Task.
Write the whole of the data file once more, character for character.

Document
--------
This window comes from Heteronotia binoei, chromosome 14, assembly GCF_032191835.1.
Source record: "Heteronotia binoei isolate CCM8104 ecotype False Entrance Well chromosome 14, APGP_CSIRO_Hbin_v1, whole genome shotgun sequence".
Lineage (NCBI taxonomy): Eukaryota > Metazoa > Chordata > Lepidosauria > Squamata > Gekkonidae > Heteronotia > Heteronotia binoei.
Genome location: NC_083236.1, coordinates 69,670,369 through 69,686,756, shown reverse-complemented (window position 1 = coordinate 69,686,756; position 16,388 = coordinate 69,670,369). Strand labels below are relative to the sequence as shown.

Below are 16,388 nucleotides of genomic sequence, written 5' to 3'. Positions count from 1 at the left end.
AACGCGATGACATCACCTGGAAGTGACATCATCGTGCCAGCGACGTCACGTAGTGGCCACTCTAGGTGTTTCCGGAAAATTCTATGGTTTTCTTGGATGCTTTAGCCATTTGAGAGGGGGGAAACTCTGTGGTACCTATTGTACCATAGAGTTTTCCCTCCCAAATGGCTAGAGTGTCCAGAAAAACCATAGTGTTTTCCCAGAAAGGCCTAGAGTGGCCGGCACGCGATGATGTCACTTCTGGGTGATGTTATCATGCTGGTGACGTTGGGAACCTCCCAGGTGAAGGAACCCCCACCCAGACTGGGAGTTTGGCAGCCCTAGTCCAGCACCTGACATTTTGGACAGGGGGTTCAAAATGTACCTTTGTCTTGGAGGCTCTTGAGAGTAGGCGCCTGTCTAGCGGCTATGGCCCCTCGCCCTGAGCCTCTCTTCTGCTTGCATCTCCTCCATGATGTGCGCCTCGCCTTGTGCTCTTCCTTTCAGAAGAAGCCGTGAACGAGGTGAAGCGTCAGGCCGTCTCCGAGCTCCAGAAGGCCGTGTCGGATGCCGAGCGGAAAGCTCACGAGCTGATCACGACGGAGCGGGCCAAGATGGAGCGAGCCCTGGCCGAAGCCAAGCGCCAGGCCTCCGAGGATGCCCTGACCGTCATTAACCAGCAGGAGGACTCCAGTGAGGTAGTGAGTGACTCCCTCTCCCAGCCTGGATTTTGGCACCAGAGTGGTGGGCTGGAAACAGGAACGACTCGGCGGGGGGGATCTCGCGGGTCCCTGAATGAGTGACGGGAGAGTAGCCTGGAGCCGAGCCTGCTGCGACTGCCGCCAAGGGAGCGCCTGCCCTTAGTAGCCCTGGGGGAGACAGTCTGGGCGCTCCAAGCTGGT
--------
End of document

This window comes from Heteronotia binoei, chromosome 14, assembly GCF_032191835.1.
Source record: "Heteronotia binoei isolate CCM8104 ecotype False Entrance Well chromosome 14, APGP_CSIRO_Hbin_v1, whole genome shotgun sequence".
Lineage (NCBI taxonomy): Eukaryota > Metazoa > Chordata > Lepidosauria > Squamata > Gekkonidae > Heteronotia > Heteronotia binoei.
Genome location: NC_083236.1, coordinates 69,670,369 through 69,686,756, shown reverse-complemented (window position 1 = coordinate 69,686,756; position 16,388 = coordinate 69,670,369). Strand labels below are relative to the sequence as shown.

Below are 16,388 nucleotides of genomic sequence, written 5' to 3'. Positions count from 1 at the left end.
AACGCGATGACATCACCTGGAAGTGACATCATCGTGCCAGCGACGTCACGTAGTGGCCACTCTAGGTGTTTCCGGAAAATTCTATGGTTTTCTTGGATGCTTTAGCCATTTGAGAGGGGGGAAACTCTGTGGTACCTATTGTACCATAGAGTTTTCCCTCCCAAATGGCTAGAGTGTCCAGAAAAACCATAGTGTTTTCCCAGAAAGGCCTAGAGTGGCCGGCACGCGATGATGTCACTTCTGGGTGATGTTATCATGCTGGTGACGTTGGGAACCTCCCAGGTGAAGGAACCCCCACCCAGACTGGGAGTTTGGCAGCCCTAGTCCAGCACCTGACATTTTGGACAGGGGGTTCAAAATGTACCTTTGTCTTGGAGGCTCTTGAGAGTAGGCGCCTGTCTAGCGGCTATGGCCCCTCGCCCTGAGCCTCTCTTCTGCTTGCATCTCCTCCATGATGTGCGCCTCGCCTTGTGCTCTTCCTTTCAGAAGAAGCCGTGAACGAGGTGAAGCGTCAGGCCGTCTCCGAGCTCCAGAAGGCCGTGTCGGATGCCGAGCGGAAAGCTCACGAGCTGATCACGACGGAGCGGGCCAAGATGGAGCGAGCCCTGGCCGAAGCCAAGCGCCAGGCCTCCGAGGATGCCCTGACCGTCATTAACCAGCAGGAGGACTCCAGTGAGGTAGTGAGTGACTCCCTCTCCCAGCCTGGATTTTGGCACCAGAGTGGTGGGCTGGAAACAGGAACGACTCGGCGGGGGGGATCTCGCGGGTCCCTGAATGAGTGACGGGAGAGTAGCCTGGAGCCGAGCCTGCTGCGACTGCCGCCAAGGGAGCGCCTGCCCTTAGTAGCCCTGGGGGAGACAGTCTGGGCGCTCCAAGCTGGT